In writing, everything sends a message. Everything. And it is up to me as the author to make sure that I use everything to send my message. It is up to me to make sure my message is heard.
Over the years, I have pondered these lessons in the context of media. We gave up cable a few years ago and much of the mainstream content that went with it. Stepping back has given me a new perspective on the programming I used to watch and the influence it had had on me at the time. Every now and then, during a football game or basketball game, I get a glimpse of prime time TV, the shows that still make their way into the homes of families across our country. And I see them.
Many of the shows, movies, songs, and video games point to a culture that I am in but am no longer a part of. It is a secular culture, and it stands in direct opposition to the Biblical teachings I embrace.
What the Bible calls sin, the secular world glamorizes, celebrates, and promotes. Sexual immorality? Drunkenness? Sorcery? The occult? It’s all very much a part of the secular culture, where character traits like purity, self control, and Christianity are ridiculed and condemned. It amazes me how much gore and satanic influence has infiltrated what we refer to as “entertainment” and has literally taken over much of the family movies in our local DVD kiosks.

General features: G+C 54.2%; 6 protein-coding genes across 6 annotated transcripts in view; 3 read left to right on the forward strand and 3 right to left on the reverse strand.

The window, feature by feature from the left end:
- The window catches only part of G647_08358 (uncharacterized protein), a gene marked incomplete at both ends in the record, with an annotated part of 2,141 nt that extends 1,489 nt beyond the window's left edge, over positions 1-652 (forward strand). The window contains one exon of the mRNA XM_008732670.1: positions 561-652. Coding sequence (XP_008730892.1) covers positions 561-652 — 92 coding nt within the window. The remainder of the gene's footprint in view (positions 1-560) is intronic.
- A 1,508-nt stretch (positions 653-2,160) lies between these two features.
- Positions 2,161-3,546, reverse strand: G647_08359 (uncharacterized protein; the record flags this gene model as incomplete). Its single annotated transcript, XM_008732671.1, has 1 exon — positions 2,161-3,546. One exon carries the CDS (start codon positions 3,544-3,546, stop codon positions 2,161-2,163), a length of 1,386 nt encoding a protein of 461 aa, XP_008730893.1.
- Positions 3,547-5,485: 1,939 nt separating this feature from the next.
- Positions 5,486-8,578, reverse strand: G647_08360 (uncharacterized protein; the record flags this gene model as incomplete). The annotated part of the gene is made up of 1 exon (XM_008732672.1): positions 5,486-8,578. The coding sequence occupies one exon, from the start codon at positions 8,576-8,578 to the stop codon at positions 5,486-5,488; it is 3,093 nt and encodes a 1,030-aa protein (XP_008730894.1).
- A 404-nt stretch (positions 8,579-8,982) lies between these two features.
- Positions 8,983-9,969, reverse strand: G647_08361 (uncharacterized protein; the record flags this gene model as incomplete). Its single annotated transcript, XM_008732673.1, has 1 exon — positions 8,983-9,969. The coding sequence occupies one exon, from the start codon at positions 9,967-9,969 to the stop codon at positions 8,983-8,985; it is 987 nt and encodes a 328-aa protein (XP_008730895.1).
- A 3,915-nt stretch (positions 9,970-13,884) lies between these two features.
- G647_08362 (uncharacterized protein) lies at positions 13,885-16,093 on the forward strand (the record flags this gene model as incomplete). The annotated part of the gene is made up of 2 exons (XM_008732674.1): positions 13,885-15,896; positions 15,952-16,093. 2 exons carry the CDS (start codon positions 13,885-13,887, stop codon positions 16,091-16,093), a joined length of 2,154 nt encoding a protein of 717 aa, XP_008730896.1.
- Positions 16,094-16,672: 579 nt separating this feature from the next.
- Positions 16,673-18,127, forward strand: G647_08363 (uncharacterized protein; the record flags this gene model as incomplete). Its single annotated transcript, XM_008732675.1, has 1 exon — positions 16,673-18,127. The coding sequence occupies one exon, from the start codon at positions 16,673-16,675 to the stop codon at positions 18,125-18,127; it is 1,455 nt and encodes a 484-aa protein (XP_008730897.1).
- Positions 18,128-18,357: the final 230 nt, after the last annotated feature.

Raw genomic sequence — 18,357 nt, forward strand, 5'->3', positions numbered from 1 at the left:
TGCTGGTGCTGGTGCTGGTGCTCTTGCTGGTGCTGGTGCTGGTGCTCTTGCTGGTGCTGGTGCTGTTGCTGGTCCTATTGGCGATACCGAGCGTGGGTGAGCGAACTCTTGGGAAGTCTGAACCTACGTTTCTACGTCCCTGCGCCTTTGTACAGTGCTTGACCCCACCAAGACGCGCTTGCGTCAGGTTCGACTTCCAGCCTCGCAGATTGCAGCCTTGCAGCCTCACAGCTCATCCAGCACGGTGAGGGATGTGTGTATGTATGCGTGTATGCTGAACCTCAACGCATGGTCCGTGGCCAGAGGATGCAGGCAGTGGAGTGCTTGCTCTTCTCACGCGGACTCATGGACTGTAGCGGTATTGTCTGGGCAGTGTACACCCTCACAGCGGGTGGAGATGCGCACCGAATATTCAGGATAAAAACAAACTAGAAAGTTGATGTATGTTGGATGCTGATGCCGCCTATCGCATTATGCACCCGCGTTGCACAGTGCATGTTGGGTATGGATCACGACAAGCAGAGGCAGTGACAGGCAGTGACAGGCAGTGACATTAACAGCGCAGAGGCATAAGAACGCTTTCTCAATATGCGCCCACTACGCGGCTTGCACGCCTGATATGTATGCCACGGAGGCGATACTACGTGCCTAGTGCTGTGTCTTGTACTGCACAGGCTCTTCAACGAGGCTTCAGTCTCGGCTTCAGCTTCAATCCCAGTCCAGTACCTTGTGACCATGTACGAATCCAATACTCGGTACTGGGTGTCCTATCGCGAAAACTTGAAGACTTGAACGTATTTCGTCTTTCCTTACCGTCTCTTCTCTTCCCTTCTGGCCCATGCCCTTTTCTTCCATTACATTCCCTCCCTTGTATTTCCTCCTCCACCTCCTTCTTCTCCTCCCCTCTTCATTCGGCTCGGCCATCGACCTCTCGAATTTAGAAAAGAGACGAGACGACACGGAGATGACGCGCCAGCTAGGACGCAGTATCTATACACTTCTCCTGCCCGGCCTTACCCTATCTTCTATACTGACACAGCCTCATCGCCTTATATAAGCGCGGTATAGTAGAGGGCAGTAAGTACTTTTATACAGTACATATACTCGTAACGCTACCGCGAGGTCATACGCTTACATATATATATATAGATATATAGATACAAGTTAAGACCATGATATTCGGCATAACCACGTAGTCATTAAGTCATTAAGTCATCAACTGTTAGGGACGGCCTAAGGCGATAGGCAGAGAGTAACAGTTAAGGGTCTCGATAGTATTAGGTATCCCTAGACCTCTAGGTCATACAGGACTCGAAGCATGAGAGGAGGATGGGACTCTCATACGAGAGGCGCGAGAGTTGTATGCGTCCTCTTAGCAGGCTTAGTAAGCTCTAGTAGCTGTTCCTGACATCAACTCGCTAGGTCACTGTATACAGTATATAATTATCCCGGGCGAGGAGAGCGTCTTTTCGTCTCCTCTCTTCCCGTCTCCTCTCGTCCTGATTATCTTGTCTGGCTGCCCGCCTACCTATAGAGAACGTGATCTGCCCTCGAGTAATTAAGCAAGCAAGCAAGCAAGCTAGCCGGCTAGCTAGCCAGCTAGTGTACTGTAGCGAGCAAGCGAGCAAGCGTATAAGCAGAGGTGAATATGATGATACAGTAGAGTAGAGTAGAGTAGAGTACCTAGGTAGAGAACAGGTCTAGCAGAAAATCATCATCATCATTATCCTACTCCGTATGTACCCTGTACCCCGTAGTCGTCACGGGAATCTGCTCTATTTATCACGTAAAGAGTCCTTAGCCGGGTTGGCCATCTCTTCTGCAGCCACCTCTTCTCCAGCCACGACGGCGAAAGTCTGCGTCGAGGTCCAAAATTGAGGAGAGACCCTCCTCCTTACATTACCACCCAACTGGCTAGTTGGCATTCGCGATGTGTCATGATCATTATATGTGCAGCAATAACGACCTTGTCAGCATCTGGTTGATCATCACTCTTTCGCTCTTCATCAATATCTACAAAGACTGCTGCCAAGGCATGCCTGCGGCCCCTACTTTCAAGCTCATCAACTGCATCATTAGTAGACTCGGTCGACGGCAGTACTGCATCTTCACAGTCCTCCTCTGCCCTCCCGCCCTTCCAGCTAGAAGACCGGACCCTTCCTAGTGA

What used to be considered detestable is now “normal”. What was once frowned upon is now revered. TV shows with titles, such as Lucifer and You, Me and the Apocalypse (meant to poke fun at the rapture), are now publicized without reservation during all hours of the day. It saddens me that the secular influence no longer has to be subtle or vague as it was in the past. Our society has become so desensitized that it has embraced secular teachings willingly, without so much as a flinch.